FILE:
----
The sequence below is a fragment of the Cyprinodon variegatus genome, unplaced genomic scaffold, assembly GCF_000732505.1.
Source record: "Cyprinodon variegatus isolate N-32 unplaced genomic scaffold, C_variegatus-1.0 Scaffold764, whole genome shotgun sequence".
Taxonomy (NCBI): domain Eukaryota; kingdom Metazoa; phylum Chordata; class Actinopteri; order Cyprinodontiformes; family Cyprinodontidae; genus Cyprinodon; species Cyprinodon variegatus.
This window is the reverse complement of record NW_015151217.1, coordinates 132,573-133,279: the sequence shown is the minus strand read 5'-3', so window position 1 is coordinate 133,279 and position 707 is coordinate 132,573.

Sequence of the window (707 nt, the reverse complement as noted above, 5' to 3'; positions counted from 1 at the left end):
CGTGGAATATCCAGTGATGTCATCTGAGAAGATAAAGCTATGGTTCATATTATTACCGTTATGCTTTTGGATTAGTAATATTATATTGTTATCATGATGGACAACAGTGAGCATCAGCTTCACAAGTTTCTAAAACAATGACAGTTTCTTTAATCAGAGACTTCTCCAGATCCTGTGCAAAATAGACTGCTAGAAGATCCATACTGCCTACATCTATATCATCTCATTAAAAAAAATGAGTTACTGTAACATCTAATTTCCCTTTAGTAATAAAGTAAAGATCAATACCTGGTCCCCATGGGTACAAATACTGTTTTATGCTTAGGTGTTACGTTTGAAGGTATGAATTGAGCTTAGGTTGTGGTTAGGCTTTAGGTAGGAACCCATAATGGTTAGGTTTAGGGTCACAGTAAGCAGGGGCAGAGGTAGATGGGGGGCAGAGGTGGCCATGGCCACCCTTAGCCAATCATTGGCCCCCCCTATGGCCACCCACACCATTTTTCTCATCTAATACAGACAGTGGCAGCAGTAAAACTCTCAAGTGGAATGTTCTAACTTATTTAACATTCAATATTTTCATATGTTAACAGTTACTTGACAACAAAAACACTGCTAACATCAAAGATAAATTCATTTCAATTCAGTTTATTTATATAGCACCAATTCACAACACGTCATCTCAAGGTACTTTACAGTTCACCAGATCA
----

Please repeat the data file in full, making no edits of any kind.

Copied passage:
The sequence below is a fragment of the Cyprinodon variegatus genome, unplaced genomic scaffold, assembly GCF_000732505.1.
Source record: "Cyprinodon variegatus isolate N-32 unplaced genomic scaffold, C_variegatus-1.0 Scaffold764, whole genome shotgun sequence".
Taxonomy (NCBI): domain Eukaryota; kingdom Metazoa; phylum Chordata; class Actinopteri; order Cyprinodontiformes; family Cyprinodontidae; genus Cyprinodon; species Cyprinodon variegatus.
This window is the reverse complement of record NW_015151217.1, coordinates 132,573-133,279: the sequence shown is the minus strand read 5'-3', so window position 1 is coordinate 133,279 and position 707 is coordinate 132,573.

Sequence of the window (707 nt, the reverse complement as noted above, 5' to 3'; positions counted from 1 at the left end):
CGTGGAATATCCAGTGATGTCATCTGAGAAGATAAAGCTATGGTTCATATTATTACCGTTATGCTTTTGGATTAGTAATATTATATTGTTATCATGATGGACAACAGTGAGCATCAGCTTCACAAGTTTCTAAAACAATGACAGTTTCTTTAATCAGAGACTTCTCCAGATCCTGTGCAAAATAGACTGCTAGAAGATCCATACTGCCTACATCTATATCATCTCATTAAAAAAAATGAGTTACTGTAACATCTAATTTCCCTTTAGTAATAAAGTAAAGATCAATACCTGGTCCCCATGGGTACAAATACTGTTTTATGCTTAGGTGTTACGTTTGAAGGTATGAATTGAGCTTAGGTTGTGGTTAGGCTTTAGGTAGGAACCCATAATGGTTAGGTTTAGGGTCACAGTAAGCAGGGGCAGAGGTAGATGGGGGGCAGAGGTGGCCATGGCCACCCTTAGCCAATCATTGGCCCCCCCTATGGCCACCCACACCATTTTTCTCATCTAATACAGACAGTGGCAGCAGTAAAACTCTCAAGTGGAATGTTCTAACTTATTTAACATTCAATATTTTCATATGTTAACAGTTACTTGACAACAAAAACACTGCTAACATCAAAGATAAATTCATTTCAATTCAGTTTATTTATATAGCACCAATTCACAACACGTCATCTCAAGGTACTTTACAGTTCACCAGATCA